Review of The Righteous Mind

Posted on May 15, 2016 by Richard Goulter
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I’ve been a big fan of Jonathan Haidt since seeing his 2013 Boyarsky Lecture, in which he explains his Moral Foundations Theory. – It’s compelling as showing how conservatives can hold morality differently than the social-justice crowd holds it.

I finally got around to reading the actual book, rather than just picking up tidbits from various articles, podcasts and videos.
Very much worth reading.

Compared to Previous Things I’d Read

The book has a somewhat different emphasis than just MFT + explanations of various cultural rifts:
Each part presents a metaphor/model:

The book is filled with interesting tidbits, stories, and occasionally diagrams. One interesting one was this ‘Social Intuitionist’ model:

The takeaway from this model was, as intuition drives our judgement (& reasoning follows judgement), it’s ineffective to try and change someone’s judgement directly through reasoning. (Possible, but rare). More effective was “elephant to elephant”, nudging an intuition from a socially respected source. (Since appearing respectable is important, intuition is more willing to yield). – As discussion progressed, after intuitions had adjusted, reasoning was more likely to persuade.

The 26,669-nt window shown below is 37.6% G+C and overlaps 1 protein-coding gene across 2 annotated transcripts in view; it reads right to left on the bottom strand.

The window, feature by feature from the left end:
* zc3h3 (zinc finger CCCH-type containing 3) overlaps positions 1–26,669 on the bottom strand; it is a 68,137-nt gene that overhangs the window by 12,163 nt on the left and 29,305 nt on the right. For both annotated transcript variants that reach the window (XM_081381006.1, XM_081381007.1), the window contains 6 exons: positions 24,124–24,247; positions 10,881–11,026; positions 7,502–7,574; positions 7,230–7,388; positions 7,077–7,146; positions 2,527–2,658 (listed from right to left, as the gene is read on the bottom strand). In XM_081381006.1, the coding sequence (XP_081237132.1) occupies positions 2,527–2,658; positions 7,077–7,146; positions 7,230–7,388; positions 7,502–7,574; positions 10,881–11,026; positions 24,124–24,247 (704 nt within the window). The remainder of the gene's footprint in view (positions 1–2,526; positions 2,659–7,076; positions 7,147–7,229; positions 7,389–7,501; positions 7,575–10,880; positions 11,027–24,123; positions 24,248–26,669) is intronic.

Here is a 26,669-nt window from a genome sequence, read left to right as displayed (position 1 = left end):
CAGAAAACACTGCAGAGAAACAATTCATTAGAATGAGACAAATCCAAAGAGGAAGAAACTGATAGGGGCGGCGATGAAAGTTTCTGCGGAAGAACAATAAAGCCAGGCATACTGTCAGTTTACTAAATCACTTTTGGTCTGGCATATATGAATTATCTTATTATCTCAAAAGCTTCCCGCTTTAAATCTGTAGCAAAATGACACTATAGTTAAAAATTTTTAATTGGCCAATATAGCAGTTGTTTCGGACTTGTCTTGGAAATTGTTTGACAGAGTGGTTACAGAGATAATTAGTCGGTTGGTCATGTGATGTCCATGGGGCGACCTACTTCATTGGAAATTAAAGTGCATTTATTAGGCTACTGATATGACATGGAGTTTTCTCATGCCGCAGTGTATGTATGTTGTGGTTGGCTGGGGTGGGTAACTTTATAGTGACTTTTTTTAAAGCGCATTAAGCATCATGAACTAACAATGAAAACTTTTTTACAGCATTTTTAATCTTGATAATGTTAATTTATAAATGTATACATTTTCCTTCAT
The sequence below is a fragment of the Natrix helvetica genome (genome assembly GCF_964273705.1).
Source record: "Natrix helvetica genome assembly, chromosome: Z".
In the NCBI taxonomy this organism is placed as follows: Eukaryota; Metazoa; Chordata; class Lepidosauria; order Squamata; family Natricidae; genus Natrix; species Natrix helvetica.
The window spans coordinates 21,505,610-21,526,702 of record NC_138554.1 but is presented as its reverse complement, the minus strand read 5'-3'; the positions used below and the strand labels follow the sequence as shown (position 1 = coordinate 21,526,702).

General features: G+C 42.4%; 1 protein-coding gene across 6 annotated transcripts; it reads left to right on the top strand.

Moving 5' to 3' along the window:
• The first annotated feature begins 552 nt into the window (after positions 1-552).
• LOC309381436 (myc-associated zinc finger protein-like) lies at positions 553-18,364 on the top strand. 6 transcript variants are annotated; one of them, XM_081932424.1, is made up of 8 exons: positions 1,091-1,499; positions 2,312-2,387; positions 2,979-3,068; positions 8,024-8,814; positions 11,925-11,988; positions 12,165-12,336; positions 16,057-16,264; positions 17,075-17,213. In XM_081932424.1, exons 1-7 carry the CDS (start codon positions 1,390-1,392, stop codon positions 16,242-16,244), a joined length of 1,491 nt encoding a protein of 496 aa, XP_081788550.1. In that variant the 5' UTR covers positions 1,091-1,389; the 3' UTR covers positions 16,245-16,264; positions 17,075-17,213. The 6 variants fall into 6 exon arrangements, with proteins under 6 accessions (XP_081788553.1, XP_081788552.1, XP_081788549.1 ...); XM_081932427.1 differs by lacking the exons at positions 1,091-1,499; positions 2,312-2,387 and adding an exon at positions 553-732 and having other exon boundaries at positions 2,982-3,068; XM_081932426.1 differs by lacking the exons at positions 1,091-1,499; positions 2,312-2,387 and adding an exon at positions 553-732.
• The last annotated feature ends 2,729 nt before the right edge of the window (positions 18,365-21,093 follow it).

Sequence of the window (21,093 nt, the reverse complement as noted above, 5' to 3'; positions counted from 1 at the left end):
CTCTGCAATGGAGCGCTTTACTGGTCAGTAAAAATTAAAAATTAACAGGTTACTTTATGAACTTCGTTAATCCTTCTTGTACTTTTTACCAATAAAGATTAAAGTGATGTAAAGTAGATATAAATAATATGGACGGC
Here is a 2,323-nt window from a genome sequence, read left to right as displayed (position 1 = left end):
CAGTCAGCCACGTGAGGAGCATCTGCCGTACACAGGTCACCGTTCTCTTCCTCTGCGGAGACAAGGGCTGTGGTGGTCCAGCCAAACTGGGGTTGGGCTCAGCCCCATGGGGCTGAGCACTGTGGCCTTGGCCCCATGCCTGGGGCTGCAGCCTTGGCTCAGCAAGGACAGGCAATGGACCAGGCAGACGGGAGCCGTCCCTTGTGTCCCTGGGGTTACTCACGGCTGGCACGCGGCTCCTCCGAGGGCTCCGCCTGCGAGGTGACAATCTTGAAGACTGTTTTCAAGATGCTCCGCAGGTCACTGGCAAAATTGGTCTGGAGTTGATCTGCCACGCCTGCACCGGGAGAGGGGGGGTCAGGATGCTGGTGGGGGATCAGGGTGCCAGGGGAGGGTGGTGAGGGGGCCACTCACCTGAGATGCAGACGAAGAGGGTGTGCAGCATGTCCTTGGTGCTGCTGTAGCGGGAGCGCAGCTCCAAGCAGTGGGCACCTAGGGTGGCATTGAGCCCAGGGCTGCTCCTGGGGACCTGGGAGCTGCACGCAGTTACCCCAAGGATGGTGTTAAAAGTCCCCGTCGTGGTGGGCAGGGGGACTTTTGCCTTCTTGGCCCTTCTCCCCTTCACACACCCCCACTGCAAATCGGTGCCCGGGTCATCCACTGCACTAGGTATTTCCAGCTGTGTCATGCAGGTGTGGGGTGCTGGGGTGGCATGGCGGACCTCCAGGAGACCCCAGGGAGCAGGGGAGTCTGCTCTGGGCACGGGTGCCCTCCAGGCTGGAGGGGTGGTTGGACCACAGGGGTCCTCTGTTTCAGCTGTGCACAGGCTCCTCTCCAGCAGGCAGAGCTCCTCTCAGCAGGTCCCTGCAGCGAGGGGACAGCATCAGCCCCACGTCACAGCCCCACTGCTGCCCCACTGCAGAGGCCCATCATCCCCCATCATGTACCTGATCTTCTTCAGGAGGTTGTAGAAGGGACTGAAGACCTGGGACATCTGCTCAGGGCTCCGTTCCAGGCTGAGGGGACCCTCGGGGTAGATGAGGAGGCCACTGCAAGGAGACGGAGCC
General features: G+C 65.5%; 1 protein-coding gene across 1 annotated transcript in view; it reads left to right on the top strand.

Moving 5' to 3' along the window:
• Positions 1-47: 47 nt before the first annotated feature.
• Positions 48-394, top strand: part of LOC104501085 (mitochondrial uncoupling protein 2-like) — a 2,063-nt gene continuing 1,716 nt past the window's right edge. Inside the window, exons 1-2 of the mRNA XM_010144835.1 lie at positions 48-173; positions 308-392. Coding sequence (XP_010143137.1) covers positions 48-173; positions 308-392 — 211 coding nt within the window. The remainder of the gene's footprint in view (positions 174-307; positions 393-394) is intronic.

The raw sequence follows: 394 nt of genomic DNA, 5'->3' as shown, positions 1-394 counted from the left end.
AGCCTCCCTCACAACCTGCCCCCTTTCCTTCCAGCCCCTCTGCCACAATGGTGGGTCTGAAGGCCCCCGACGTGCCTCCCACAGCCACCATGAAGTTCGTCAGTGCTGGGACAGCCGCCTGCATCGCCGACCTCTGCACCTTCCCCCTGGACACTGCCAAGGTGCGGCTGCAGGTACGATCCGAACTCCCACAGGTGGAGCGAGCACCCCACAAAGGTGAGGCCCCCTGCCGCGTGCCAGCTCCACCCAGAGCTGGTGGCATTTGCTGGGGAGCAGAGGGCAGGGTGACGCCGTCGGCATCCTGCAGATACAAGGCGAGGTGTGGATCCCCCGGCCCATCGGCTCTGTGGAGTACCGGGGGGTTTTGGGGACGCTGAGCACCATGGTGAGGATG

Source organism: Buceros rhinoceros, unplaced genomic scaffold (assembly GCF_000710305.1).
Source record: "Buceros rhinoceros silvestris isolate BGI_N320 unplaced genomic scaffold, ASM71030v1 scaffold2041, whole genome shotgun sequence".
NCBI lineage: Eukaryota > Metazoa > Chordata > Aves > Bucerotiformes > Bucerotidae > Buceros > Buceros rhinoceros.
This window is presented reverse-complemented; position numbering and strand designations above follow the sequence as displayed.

Haidt later remarks about US Democrats vs Republicans; that Democrats have done so poorly in recent decades because Democrats’ speeches tend to talk to the elephant’s rider, whereas Republicans’ speeches resonate more with the elephant.

“Moral Matrix” is another recurring model in the book: ‘Matrix’ like the film, where under the binding/blinding righteousness, reality is distorted by one’s moral tastes.
– The suggestion is to try and see things from within another’s moral matrix; to first gain social respect, then adjust intuition talking to the elephant, then to the rider.

Diversity & Groups

This was a bit interesting.
I guess it makes sense in terms of, ‘our righteousness binds us together, blinds us to inconvenient truths’, but there was the remark that the more diverse a group, the less capable it was. – It’s not that more diverse groups drew more love of in-group, hatred of out-group, but instead an ‘anomie’: individuals were more socially isolated. (So, in order to get different people to work together, it’s better to emphasise similarities; highlighting differences has negative effects).

– This also came up in terms of the yin/yang of Am-Liberals v Conservatives; under Am-Liberals, society grows more diverse, “falls apart” under anomie. Conservatives valued ‘moral capital’ more, & preserved social/moral order. – Conservatives protect Chesterton’s Fence. – As a selection process, the society which is best able to balance progress vs stability wins.

So, yes, it’s well worth reading “The Righteous Mind” for its ideas even with some awareness of the amazing thing JHaidt tends to say.

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